The only justification I have ever seen for carrying six retrograde rockets is that they were primarily for off-the-pad launch aborts of the Titan III-M launcher with its two highly-explosive side-mounted seven-segment solid boosters (see Figure 4). If an abort was required before liftoff or up to 31 seconds later, salvo-firing all six retrograde rockets simultaneously would rocket the Gemini-B to a safe distance from the exploding booster, allowing the pilots to eject and land under their personal parachutes. In any abort from 31 seconds to separation of the solid rocket boosters, the pilots would not eject but would stay in their Gemini-B capsule through re-entry and splashdown. The NASA Gemini also had a salvo-fire option of its four retrograde rockets, but only for launch aborts above 70 thousand feet. Lower altitude aborts would have used only the ejection seats because the Titan rocket without the solid rocket boosters represented less explosive potential.
In fact, I have concluded that Gemini did not even need its four retrograde rockets to de-orbit at all, and Gemini-B certainly did not need six. The first two piloted Gemini missions demonstrated a fail-safe de-orbit option in case their retrograde rockets failed to fire. On its final orbit, Gemini 3 fired its Orbital Attitude and Maneuvering System (OAMS) thrusters, already known to be functioning correctly from maneuvers on earlier orbits, for two minutes while passing near Hawaii, setting up an orbit with a low point of 54 miles, well below the 76-mile altitude used as the “top” of the atmosphere. Then the retrograde rockets were fired as planned near Los Angeles, bringing the spacecraft to its intended landing site about 70 miles east of Grand Turk Island in the Atlantic Ocean. If the rockets had not fired, the spacecraft would still have landed about 1,000 miles west of Ascension Island in the central Atlantic (see Figure 5).
Of course, the Gemini retrograde rockets worked on-time every time on every mission, and the fail-safe option was discarded after Gemini 4, permitting the full maneuvering fuel supply to be applied to rendezvous maneuvers. For example, Gemini 10 de-orbited near Canton Island in the Pacific Ocean (due south of Hawaii), began re-entry over Mexico south of Texas and splashed down in the western Atlantic Ocean.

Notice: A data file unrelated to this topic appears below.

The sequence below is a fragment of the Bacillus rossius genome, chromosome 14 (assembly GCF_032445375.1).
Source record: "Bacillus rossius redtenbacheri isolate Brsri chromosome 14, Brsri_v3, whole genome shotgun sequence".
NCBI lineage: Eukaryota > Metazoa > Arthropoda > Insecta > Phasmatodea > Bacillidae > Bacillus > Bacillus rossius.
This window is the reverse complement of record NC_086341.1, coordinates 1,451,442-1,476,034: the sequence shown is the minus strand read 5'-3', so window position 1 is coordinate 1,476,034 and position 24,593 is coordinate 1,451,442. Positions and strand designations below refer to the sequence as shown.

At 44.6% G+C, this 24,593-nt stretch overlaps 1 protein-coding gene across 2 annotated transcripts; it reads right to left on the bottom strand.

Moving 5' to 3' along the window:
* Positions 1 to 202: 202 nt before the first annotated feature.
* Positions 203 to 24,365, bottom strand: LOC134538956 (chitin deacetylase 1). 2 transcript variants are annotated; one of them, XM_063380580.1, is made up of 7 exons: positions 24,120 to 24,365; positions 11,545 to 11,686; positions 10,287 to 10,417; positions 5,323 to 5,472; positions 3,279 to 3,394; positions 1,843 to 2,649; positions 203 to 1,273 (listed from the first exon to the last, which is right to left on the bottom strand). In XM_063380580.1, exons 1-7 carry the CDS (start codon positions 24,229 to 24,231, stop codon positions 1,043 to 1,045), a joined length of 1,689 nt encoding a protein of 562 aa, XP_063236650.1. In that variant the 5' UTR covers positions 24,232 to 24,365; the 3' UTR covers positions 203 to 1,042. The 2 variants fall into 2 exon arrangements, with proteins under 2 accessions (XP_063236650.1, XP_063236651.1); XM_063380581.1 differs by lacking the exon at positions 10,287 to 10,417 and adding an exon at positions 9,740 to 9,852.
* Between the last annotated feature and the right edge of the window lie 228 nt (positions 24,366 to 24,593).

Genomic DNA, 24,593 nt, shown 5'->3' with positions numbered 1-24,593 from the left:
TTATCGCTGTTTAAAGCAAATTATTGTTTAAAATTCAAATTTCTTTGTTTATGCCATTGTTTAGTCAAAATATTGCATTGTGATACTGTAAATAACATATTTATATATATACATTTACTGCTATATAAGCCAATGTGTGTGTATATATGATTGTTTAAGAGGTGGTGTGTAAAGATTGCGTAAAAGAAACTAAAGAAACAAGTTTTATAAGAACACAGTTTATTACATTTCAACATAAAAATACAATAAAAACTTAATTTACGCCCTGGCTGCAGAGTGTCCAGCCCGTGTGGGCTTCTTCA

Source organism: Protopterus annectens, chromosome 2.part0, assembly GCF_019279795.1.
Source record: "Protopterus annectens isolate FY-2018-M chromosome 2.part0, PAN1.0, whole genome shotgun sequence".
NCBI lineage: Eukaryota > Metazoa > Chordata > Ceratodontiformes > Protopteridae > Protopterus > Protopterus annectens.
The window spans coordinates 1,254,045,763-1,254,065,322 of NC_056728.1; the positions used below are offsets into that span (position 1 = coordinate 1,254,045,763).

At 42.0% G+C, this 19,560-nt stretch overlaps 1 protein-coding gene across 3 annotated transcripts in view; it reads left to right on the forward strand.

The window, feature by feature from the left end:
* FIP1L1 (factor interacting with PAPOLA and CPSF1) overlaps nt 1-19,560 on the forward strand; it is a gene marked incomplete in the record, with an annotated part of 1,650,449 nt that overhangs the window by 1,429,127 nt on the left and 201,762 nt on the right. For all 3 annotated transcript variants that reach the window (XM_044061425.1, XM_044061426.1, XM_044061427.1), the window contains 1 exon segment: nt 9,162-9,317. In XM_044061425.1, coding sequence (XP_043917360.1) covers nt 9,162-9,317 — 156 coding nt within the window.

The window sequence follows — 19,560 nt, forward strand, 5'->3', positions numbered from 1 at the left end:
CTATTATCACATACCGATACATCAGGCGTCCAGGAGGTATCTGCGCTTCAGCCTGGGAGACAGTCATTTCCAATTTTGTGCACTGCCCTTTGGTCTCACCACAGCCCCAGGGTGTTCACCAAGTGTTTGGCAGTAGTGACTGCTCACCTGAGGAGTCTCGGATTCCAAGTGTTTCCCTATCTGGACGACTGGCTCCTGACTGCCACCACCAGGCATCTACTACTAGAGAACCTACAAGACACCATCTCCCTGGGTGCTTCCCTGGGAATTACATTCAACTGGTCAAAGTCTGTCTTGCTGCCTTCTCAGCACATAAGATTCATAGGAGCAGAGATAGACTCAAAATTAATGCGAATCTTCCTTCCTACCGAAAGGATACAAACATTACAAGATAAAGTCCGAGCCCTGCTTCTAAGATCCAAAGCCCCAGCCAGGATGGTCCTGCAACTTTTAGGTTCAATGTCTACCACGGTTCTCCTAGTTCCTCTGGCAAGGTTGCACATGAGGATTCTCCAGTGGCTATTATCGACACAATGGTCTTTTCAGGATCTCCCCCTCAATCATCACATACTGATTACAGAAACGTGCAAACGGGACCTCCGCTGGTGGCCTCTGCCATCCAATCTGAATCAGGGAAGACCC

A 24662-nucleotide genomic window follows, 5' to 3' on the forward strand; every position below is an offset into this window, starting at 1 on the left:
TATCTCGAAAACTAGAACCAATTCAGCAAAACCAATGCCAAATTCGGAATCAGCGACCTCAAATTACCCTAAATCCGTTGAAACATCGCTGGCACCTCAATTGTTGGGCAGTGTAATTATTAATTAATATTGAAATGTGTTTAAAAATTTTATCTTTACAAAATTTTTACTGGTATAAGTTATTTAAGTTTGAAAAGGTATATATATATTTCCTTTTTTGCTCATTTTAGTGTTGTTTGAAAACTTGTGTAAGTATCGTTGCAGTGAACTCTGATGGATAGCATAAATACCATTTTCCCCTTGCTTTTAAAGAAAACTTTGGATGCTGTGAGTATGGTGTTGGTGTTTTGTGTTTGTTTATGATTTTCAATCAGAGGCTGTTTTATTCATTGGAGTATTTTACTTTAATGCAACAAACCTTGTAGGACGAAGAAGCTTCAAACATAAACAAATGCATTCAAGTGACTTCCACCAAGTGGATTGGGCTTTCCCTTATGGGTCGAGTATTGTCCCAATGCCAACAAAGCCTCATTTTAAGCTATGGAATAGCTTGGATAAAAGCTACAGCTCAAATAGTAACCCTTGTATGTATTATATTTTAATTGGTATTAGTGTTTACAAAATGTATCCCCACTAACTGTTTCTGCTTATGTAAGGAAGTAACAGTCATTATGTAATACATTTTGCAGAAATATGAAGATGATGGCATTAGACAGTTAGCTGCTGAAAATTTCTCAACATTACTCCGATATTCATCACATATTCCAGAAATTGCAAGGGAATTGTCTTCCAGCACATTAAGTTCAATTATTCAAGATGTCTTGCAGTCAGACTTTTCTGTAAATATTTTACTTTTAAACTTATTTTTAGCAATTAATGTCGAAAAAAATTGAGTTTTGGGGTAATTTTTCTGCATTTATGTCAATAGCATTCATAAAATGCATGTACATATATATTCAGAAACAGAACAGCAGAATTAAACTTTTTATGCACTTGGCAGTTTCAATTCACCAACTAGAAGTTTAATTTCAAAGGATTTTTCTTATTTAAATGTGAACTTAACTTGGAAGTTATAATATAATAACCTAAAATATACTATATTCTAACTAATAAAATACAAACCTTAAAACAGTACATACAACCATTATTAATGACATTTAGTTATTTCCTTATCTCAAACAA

The fail-safe maneuver provided only slightly more than the theoretical minimum velocity change required, which would have produced an arc of 180 degrees and 12,400 miles (20,000 km)—halfway around the Earth—in what is called a Hohmann orbit (see Table 1.) Thus, both Gemini 3 and Gemini 10 started their descents from approximately the same longitude, but Gemini 3 followed a shallower trajectory until it fired its four retrograde rockets to end up splashing down approximately where Gemini 10 did.
The highest circular orbit from which the four retrograde rockets could de-orbit a standard Gemini (using a Hohmann orbit with a perigee of 400,000 feet, which is 122 kilometers or 76 miles) was much higher than any Gemini ever flew unless it was docked to an Agena-D rocket stage (see Table 2). This demonstrates that the four retrograde rockets were overkill for de-orbiting purposes.
Gemini-B/MOL would have been in an even lower orbit than Gemini to improve its high-resolution Earth photography, and constant atmospheric drag would have been slowing the vehicle enough to de-orbit it in hours or days. This would surely have required frequent orbital boosts from the on-board maneuvering engines in the MOL’s Attitude Control and Translation System (ACTS). Mock-ups and images of MOL from late in its design phase show the largest ACTS thrusters were those pointed to the rear (“+x” in spacecraft parlance) (Figure 6) to speed up the MOL. There didn’t seem to be any thrusters at all pointed forward; maybe the designers didn’t foresee any need to slow MOL down more than atmospheric drag would already achieve.